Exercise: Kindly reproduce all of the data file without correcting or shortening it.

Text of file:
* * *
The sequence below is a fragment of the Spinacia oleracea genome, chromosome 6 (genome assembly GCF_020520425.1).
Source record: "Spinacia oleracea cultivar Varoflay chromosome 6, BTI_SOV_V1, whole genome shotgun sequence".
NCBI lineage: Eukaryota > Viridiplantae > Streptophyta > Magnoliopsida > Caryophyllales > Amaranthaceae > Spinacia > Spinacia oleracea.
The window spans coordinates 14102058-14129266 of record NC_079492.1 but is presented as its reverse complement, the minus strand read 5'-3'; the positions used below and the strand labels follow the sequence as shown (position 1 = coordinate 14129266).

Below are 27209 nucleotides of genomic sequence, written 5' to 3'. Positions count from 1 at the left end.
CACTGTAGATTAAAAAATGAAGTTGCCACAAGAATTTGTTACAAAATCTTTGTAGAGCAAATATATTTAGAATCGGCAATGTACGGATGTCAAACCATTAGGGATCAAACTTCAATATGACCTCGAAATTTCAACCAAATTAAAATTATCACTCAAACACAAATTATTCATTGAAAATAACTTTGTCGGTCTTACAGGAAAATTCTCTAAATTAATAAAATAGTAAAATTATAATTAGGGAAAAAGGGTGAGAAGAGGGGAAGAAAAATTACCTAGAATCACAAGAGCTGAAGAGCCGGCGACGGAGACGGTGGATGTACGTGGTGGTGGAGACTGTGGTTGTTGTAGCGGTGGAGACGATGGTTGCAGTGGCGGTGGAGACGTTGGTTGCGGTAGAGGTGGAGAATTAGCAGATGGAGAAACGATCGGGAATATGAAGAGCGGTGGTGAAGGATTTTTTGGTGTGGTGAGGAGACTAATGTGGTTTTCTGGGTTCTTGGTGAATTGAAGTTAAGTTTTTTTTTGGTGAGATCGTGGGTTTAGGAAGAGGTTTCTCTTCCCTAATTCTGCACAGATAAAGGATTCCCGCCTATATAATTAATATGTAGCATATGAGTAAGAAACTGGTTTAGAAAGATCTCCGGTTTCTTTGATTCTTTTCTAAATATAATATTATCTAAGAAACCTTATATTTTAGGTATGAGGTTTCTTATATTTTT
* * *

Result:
The sequence below is a fragment of the Spinacia oleracea genome, chromosome 6 (genome assembly GCF_020520425.1).
Source record: "Spinacia oleracea cultivar Varoflay chromosome 6, BTI_SOV_V1, whole genome shotgun sequence".
NCBI lineage: Eukaryota > Viridiplantae > Streptophyta > Magnoliopsida > Caryophyllales > Amaranthaceae > Spinacia > Spinacia oleracea.
The window spans coordinates 14102058-14129266 of record NC_079492.1 but is presented as its reverse complement, the minus strand read 5'-3'; the positions used below and the strand labels follow the sequence as shown (position 1 = coordinate 14129266).

Below are 27209 nucleotides of genomic sequence, written 5' to 3'. Positions count from 1 at the left end.
CACTGTAGATTAAAAAATGAAGTTGCCACAAGAATTTGTTACAAAATCTTTGTAGAGCAAATATATTTAGAATCGGCAATGTACGGATGTCAAACCATTAGGGATCAAACTTCAATATGACCTCGAAATTTCAACCAAATTAAAATTATCACTCAAACACAAATTATTCATTGAAAATAACTTTGTCGGTCTTACAGGAAAATTCTCTAAATTAATAAAATAGTAAAATTATAATTAGGGAAAAAGGGTGAGAAGAGGGGAAGAAAAATTACCTAGAATCACAAGAGCTGAAGAGCCGGCGACGGAGACGGTGGATGTACGTGGTGGTGGAGACTGTGGTTGTTGTAGCGGTGGAGACGATGGTTGCAGTGGCGGTGGAGACGTTGGTTGCGGTAGAGGTGGAGAATTAGCAGATGGAGAAACGATCGGGAATATGAAGAGCGGTGGTGAAGGATTTTTTGGTGTGGTGAGGAGACTAATGTGGTTTTCTGGGTTCTTGGTGAATTGAAGTTAAGTTTTTTTTTGGTGAGATCGTGGGTTTAGGAAGAGGTTTCTCTTCCCTAATTCTGCACAGATAAAGGATTCCCGCCTATATAATTAATATGTAGCATATGAGTAAGAAACTGGTTTAGAAAGATCTCCGGTTTCTTTGATTCTTTTCTAAATATAATATTATCTAAGAAACCTTATATTTTAGGTATGAGGTTTCTTATATTTTT